This movie isn’t so much a story about Edith Piaf, it was hardly a movie in any conventional sense of the word. It was more of a meditation, a remembering. If you can imagine one of the greatest singers of all time on her death bed, crippled, virtually alone and suddenly remembering everything from her life, just as Charles Foster Kane’s tragic life was given to us, only it comes without an interviewer or narration and it is revealed to us in starts and fits, jumping around wildly, seeing everything without a filter, all the goods and the bads, the rights and wrongs. Like a song it is alive, it flows and tells. “La Vie en Rose” is Edith Piaf’s soul bared naked before the audience.
And it’s a soul you don’t necessarily fall in love with, but to talk further about that I feel I must talk about the shining center. It seems to be the “in thing” to say right now “Marrion Cotillard is brilliant, but the movie isn’t as good.” It’s true Marrion Cotillard is beyond brilliant as Edith Piaf, as an actor, without hesitation and every moment she bares her own soul, and makes almost every performance I can think of look pale in comparison. With a single look her doe-like eyes that peer upward, mouth curled in a meek smile, her teeth jutting out slightly, she breaks your heart. She embodies everything about Piaf, at every age…from a brash and raucous 20-year old singing in bars that can barely survive, to a boisterously obnoxious diva at the height of her career (the type of person you would notice from your own dinner table and be annoyed with), to a withering 47-year-old with liver cancer who had lost more than her fair share, all you ever see is Piaf, all you ever hear is Piaf. It is only fitting to cast someone as passionately involved in their character as Piaf was in her music. I was astonished to see a picture of Cotillard in the new issue of Fade In, she looks absolutely nothing like the character she plays. Without her performance the film itself would not thrive as it does.
But if the film were not good enough, it wouldn’t know what to do with such an amazing performance. I have a feeling that many people have a hard time “enjoying” the film. This film isn’t to be enjoyed. It doesn’t apologize for her behavior, just as she never apologized for it. It doesn’t force feed any reasons to care for her. It tells it like it is. This is what we know. She had a Mother who sang on the streets and a Father who was away at war. Little Edith was overlooked. She was left with an Aunt who took little care of her, but was fortunately saved by her Father only to be brought to a brothel to be looked after while he went back to war. Some of her first real friends were hookers. When the Father did come back, and pulled little Edith away from the hooker she had grown most attached to, the image of Charlie Chaplin reaching out to the child in “The Kid” sprung into my mind. This is the truest form of pathos and it doesn’t end. Her Father returns, takes her to the circus, quits the circus to become a street performer where little Edith has to hold the hat to accept money. One of the men in the crowd asks if the girl is a part of the act. The Father nudges her, tells her to do something. She’s hesitant at first but then for the first time, suddenly, and beautifully, we hear her sing. I was reminded of the phrase in “Ratatouille” the Brad Bird film that, “Not everyone can be an artist, but an artist can come from anywhere.” And this was just the beginning for Piaf.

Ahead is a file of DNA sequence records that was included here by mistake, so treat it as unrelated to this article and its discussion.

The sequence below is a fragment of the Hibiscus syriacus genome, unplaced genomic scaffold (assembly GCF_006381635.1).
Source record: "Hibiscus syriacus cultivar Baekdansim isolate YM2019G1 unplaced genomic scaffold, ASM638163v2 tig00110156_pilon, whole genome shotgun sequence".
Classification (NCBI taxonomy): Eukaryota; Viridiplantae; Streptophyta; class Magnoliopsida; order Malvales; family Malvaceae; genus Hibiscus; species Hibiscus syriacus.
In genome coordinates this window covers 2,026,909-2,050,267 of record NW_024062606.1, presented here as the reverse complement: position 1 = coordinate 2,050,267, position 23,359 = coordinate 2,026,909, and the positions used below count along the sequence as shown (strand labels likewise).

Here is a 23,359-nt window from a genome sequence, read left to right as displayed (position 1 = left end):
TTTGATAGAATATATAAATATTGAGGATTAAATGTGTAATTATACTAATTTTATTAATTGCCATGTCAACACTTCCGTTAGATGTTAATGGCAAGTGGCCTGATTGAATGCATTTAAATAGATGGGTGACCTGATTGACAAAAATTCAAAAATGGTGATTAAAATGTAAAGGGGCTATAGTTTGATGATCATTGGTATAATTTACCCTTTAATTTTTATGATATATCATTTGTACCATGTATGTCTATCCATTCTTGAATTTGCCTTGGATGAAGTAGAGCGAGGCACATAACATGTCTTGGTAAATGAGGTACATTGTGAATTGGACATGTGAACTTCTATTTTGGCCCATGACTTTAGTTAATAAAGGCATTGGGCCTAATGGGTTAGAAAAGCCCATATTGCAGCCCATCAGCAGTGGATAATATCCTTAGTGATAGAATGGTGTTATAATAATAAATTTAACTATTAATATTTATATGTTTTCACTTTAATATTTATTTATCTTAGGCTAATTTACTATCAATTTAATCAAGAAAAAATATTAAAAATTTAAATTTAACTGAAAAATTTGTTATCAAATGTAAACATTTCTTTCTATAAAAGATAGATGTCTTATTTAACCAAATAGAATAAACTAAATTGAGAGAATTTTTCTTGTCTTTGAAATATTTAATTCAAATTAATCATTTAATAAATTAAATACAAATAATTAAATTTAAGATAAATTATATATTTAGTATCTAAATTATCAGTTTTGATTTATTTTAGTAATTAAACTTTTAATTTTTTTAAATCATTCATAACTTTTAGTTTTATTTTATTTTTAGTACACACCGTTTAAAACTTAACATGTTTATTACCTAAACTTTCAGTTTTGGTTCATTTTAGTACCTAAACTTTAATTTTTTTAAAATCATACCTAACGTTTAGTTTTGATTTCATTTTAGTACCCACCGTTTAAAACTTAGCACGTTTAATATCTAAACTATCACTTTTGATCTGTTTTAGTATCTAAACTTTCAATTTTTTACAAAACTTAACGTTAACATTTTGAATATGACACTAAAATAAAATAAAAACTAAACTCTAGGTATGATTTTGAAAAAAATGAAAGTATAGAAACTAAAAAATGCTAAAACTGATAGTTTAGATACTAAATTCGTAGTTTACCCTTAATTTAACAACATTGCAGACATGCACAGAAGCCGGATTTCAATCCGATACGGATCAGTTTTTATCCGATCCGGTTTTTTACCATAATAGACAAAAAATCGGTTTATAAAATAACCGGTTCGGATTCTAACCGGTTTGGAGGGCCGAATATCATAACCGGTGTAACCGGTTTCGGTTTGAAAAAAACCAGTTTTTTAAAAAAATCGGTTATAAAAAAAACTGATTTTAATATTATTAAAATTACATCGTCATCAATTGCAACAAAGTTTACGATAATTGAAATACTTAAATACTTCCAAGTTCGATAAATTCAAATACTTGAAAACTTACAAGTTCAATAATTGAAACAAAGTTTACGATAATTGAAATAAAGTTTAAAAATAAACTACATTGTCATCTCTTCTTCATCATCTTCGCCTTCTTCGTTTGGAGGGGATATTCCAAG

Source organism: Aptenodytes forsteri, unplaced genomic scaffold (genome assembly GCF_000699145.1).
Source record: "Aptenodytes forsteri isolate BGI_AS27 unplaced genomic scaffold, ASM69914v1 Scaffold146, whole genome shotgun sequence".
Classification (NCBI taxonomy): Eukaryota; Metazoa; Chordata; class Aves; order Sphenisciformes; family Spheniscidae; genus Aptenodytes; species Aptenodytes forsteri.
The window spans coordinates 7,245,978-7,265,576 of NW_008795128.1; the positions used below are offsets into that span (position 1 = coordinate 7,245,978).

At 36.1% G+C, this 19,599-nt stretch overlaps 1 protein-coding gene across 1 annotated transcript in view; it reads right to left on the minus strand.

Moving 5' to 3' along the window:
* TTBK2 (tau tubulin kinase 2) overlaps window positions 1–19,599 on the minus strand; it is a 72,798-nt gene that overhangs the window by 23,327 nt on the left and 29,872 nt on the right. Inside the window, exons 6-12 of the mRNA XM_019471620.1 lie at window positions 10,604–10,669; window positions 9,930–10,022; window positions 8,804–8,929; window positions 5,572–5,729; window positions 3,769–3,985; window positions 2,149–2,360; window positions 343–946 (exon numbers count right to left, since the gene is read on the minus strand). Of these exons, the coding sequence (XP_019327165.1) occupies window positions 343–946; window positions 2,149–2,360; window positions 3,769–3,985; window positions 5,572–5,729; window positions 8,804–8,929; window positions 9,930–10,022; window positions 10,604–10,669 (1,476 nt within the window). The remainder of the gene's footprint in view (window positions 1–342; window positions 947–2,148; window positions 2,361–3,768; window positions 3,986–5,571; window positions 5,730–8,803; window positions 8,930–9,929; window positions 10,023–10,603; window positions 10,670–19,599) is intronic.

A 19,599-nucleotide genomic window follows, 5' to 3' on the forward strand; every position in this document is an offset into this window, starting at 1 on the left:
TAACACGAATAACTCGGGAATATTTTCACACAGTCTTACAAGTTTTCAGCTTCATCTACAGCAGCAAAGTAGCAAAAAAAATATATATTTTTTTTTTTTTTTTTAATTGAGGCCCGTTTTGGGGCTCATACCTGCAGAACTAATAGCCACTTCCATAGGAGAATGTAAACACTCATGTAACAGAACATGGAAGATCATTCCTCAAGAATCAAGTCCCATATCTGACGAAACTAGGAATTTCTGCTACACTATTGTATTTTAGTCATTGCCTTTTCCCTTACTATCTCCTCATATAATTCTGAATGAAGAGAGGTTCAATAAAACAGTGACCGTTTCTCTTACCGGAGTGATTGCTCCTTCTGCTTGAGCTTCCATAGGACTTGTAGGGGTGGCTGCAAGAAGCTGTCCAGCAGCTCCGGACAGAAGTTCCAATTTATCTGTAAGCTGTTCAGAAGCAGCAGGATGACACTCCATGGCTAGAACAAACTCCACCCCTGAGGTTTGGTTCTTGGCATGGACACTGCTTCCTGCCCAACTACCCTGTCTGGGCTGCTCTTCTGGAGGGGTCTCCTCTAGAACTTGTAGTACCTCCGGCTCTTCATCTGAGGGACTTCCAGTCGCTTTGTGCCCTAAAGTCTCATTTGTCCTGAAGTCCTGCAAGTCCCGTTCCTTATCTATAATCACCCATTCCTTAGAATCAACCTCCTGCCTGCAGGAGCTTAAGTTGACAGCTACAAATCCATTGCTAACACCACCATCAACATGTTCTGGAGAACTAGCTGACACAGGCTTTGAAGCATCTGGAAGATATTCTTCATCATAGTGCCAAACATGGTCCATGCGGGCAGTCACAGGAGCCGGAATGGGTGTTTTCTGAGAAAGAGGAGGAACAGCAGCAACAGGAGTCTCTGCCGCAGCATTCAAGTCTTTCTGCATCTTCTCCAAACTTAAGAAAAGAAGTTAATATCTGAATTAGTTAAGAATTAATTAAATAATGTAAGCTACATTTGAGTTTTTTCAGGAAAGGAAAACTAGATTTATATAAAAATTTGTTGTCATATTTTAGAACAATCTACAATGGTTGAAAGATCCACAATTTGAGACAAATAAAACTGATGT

The thing that struck me the most was the sincere passion she had for singing. She never sang because she wanted to, she sang because she had to, because it was a part of her being. With broken ribs she begged and pleaded to be let back on stage. This movie isn’t merely about a singer, but about an artist. One who lives and dies by her art. Just as Maggie Fitzgerald can’t go on in a broken shell with the memory of boxing in “Million Dollar Baby” so to Piaf can’t go on with life, can’t deal with the tragedies that constantly afflict her, unless she is singing. The film never comes out and says this directly to the audience as is the case in most Hollywood films (“Ray” and the Johnny Cash film went to great and silly lengths to show us the specific inspirations for some songs,) instead we’re treated to a brilliant and moving sequence when Piaf finds out what has happened to the love of her life; the camera follows her through the halls and in and out of her bedroom, in what is a 6 minute take, finally she weeps leaving her friends behind as she moves back toward her bed room, only it’s no longer a bed room. This sequence alone captures the strength of a great artist. I describe it simply so that I do no justice to it, it honestly has to be experienced to be understood. And there are many moments in the film like this…some might think too much. But the filmmakers are smart here and don’t linger long on the typical biopic pit falls (drug abuse, etc.)
In the end as Piaf’s “Rosebud” becomes more clear, I felt lucky that I had the patience with the film and the character, that at many times I did not love, to follow through, for as Piaf lays in bed on her final night, moments that were kept secret, as if Piaf, wanted to keep them to herself are finally revealed to us, and we understand everything we needed to know about her and finally love her for it. We understand why she was the way she was and why she did the things she did. These moments shift and build to an incredible finale on stage, and they know just how incredible it is, for when the image disappears, we’re left in silence for a long moment to take in and let all the puzzle pieces settle. In “La Vie en Rose”they have taken the time to create a fully developed person, with flaws and hopes and desires and tragedies and in the end whose only salvation is love and her art.